It attacks your children’s confidence, their sense of family life, their childhood. It distorts their views on marriage and love. It affects their relationships with their friends and other family members and most of all it forces them into adulthood long before they are ready. They spend weekends never wanting to go anywhere because they are worried about what will happen to their mother. They are the ones marching their terrified mother 20km to the police station in the middle of the night, barefoot and on dirt roads. They are the ones that pick up the pieces and just like second-hand smoke, the affects are just as fatal, if it’s not caught in time.
My sister and I were fortunate to have each other. We pulled through and relied on each other in life to reinforce the lessons that counted; good behaviour, working hard and most importantly love and respect, two things we did not witness in our mother and stepdad’s relationship.
The whole time my dad knew that something was going on but I’m not sure he knew how bad the situation actually was. He did everything in his power to try to get custody of my sister and I and what made it that much more traumatising is that when we were asked by an attorney at court who we would prefer to live with, we fought against everything in our hearts saying yes, to protect my mother because she was not strong enough to protect us or herself. We were scared that we would be taken away from her and then she would have no one. We feared she would spend nights, after being beaten, desolate and damaged, desperately sobbing herself to sleep. We could have never left her alone.
If you had to see my mother and stepdad today you would never, ever in a million years believe me that this had gone on in their very gloomy and devastating past. They are truly happy now and do so much together, and most shockingly love being together. When my mom left my stepdad it was like he had lost his soul. I was never hopeful that he would change and as he proved to us all that he was going to die trying, I forgave him for my sake, my sister’s sake and most importantly, my mom’s.
This is not a fairytale by any stretch of the imagination. They still have their problems but fortunately, and I am grateful to God, not even close to what we experienced as children. Each case of an abused woman is so uniquely different that there is never any sound advice anyone could give. The things that I can comment on, and having recognised them from an early age, has been my saving grace and stood me in good stead for my own life. I end on a few things to think about if you or someone you know is going through something similar:-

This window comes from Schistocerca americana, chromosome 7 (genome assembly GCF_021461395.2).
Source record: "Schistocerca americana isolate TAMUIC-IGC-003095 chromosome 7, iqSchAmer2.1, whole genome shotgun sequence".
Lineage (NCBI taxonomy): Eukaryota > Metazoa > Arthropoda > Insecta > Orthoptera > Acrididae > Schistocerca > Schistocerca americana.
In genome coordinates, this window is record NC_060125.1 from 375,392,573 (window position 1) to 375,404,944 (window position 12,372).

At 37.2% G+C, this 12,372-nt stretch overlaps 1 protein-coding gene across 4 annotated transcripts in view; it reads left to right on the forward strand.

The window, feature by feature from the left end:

Don’t let your children suffer for a mistake you make over and over again. Don’t fall into the pattern of allowing it to happen. For your own sake stand up for your right to be an individual, to live a life feeling safe, feeling loved and know you deserve to be happy. Don’t leave your children’s lives and your own, in the hands of a man who controls is own life and masculinity by controlling yours through abuse; physically, emotionally and/or mentally.
Talk about it! You have got nothing to lose. Most of the time people know what is going on anyway so save your sanity and allow people to help you. Don’t get to the point where your children are packing up your belongings and escaping to free you from a life you don’t deserve.
Be brave, not humiliated or embarrassed. If you survive this you should stand tall, tell your story and be proud that you have the chance to rectify some of the bad decisions you have made in the past. Don’t hide from it, it never leaves you, or your children so embrace it and take what good you can from every situation, every memory. Learn the lesson. Make reference to it wherever you can, without even realising it it shapes most of your opinions in life going forward.
And if nothing else sinks in, may this be the last thing you read … you don’t deserve it!